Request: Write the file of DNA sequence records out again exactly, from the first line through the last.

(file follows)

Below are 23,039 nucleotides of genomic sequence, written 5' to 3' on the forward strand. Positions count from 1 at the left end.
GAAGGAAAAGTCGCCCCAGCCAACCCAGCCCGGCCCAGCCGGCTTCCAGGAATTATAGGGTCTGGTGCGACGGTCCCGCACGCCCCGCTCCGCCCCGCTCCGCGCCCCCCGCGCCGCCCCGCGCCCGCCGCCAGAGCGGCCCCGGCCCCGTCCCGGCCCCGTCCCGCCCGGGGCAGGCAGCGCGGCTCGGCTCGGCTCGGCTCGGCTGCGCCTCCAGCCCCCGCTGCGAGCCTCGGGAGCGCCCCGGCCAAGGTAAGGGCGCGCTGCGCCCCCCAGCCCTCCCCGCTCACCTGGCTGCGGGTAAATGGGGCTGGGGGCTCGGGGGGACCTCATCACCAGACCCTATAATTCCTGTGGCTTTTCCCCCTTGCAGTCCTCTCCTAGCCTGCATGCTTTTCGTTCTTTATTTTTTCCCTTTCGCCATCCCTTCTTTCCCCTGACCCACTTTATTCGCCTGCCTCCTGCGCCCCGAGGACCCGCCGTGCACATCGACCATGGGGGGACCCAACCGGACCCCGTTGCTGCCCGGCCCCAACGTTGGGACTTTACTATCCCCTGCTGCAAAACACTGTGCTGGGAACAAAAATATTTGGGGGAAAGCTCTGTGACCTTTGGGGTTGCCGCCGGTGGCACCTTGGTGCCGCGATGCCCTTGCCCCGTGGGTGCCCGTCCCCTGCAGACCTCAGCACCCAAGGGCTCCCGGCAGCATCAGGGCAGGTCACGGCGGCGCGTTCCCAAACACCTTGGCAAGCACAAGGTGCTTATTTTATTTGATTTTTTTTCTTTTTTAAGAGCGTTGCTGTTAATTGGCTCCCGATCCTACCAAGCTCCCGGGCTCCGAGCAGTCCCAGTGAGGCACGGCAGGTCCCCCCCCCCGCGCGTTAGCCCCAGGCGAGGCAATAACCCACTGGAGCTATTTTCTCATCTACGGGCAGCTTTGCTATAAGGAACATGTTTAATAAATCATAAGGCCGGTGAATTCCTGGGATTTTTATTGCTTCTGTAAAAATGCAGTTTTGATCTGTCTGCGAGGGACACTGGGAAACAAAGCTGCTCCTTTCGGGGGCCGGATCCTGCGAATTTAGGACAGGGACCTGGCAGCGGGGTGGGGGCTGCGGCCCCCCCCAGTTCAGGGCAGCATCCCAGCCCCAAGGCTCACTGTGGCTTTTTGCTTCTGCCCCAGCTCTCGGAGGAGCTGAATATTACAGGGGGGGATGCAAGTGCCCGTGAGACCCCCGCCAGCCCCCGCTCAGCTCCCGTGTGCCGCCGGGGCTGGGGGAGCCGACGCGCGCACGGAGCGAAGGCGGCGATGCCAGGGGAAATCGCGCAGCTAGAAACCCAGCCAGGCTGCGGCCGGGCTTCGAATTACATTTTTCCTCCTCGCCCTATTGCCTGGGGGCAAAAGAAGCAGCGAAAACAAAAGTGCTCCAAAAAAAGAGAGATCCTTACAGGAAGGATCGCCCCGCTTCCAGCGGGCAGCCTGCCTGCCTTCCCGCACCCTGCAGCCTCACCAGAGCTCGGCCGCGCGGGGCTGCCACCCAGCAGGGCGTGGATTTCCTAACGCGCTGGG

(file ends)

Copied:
Below are 23,039 nucleotides of genomic sequence, written 5' to 3' on the forward strand. Positions count from 1 at the left end.
GAAGGAAAAGTCGCCCCAGCCAACCCAGCCCGGCCCAGCCGGCTTCCAGGAATTATAGGGTCTGGTGCGACGGTCCCGCACGCCCCGCTCCGCCCCGCTCCGCGCCCCCCGCGCCGCCCCGCGCCCGCCGCCAGAGCGGCCCCGGCCCCGTCCCGGCCCCGTCCCGCCCGGGGCAGGCAGCGCGGCTCGGCTCGGCTCGGCTCGGCTGCGCCTCCAGCCCCCGCTGCGAGCCTCGGGAGCGCCCCGGCCAAGGTAAGGGCGCGCTGCGCCCCCCAGCCCTCCCCGCTCACCTGGCTGCGGGTAAATGGGGCTGGGGGCTCGGGGGGACCTCATCACCAGACCCTATAATTCCTGTGGCTTTTCCCCCTTGCAGTCCTCTCCTAGCCTGCATGCTTTTCGTTCTTTATTTTTTCCCTTTCGCCATCCCTTCTTTCCCCTGACCCACTTTATTCGCCTGCCTCCTGCGCCCCGAGGACCCGCCGTGCACATCGACCATGGGGGGACCCAACCGGACCCCGTTGCTGCCCGGCCCCAACGTTGGGACTTTACTATCCCCTGCTGCAAAACACTGTGCTGGGAACAAAAATATTTGGGGGAAAGCTCTGTGACCTTTGGGGTTGCCGCCGGTGGCACCTTGGTGCCGCGATGCCCTTGCCCCGTGGGTGCCCGTCCCCTGCAGACCTCAGCACCCAAGGGCTCCCGGCAGCATCAGGGCAGGTCACGGCGGCGCGTTCCCAAACACCTTGGCAAGCACAAGGTGCTTATTTTATTTGATTTTTTTTCTTTTTTAAGAGCGTTGCTGTTAATTGGCTCCCGATCCTACCAAGCTCCCGGGCTCCGAGCAGTCCCAGTGAGGCACGGCAGGTCCCCCCCCCCGCGCGTTAGCCCCAGGCGAGGCAATAACCCACTGGAGCTATTTTCTCATCTACGGGCAGCTTTGCTATAAGGAACATGTTTAATAAATCATAAGGCCGGTGAATTCCTGGGATTTTTATTGCTTCTGTAAAAATGCAGTTTTGATCTGTCTGCGAGGGACACTGGGAAACAAAGCTGCTCCTTTCGGGGGCCGGATCCTGCGAATTTAGGACAGGGACCTGGCAGCGGGGTGGGGGCTGCGGCCCCCCCCAGTTCAGGGCAGCATCCCAGCCCCAAGGCTCACTGTGGCTTTTTGCTTCTGCCCCAGCTCTCGGAGGAGCTGAATATTACAGGGGGGGATGCAAGTGCCCGTGAGACCCCCGCCAGCCCCCGCTCAGCTCCCGTGTGCCGCCGGGGCTGGGGGAGCCGACGCGCGCACGGAGCGAAGGCGGCGATGCCAGGGGAAATCGCGCAGCTAGAAACCCAGCCAGGCTGCGGCCGGGCTTCGAATTACATTTTTCCTCCTCGCCCTATTGCCTGGGGGCAAAAGAAGCAGCGAAAACAAAAGTGCTCCAAAAAAAGAGAGATCCTTACAGGAAGGATCGCCCCGCTTCCAGCGGGCAGCCTGCCTGCCTTCCCGCACCCTGCAGCCTCACCAGAGCTCGGCCGCGCGGGGCTGCCACCCAGCAGGGCGTGGATTTCCTAACGCGCTGGG